Biblical hebrew does not have a future tense. It is my very basic (and overly simplifying) understanding that it breaks verbs into two categories - that which has been done and that which is undone. Thus, Biblical Hebrew had only the past and present tense.
You may be thinking, how can that be? Did not the ancient Hebrews long for a future messiah? How could they have a hope without a future tense?
You can have hope with a future tense because, according to the Hebrews and thus religion of Jesus, because God is faithful. Because God had acted, God will act. Because God had brought people out of slavery, God will do so again. Because God brought people back from exile, so God will do that again.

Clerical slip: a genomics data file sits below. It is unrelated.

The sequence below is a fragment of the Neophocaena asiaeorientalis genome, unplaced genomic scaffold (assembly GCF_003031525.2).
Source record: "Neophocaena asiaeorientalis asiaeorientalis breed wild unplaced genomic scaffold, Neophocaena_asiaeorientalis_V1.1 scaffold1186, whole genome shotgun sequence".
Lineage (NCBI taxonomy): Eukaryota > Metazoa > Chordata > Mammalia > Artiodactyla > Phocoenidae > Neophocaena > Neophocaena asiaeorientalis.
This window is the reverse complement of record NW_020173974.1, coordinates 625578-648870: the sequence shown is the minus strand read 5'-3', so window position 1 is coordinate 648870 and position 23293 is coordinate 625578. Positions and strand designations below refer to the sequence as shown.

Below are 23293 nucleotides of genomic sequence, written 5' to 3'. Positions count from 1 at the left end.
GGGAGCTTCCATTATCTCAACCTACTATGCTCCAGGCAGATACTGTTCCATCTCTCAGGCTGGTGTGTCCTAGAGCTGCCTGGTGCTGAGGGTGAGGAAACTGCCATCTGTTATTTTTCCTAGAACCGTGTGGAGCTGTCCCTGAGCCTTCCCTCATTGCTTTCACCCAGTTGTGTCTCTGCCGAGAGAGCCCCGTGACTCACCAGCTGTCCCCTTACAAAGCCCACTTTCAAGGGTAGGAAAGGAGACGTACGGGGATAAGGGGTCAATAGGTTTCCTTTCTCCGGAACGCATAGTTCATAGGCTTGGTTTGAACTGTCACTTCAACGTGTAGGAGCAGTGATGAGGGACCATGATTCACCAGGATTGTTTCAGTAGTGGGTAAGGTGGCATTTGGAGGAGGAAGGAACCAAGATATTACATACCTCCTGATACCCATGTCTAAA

The idea of having hope is an expression of faith. Not faith that one day God will work on it, but that God is working on it right now. In the present.
God is working right now, because God has worked in the past. And if God is working in the present, then I have hope today.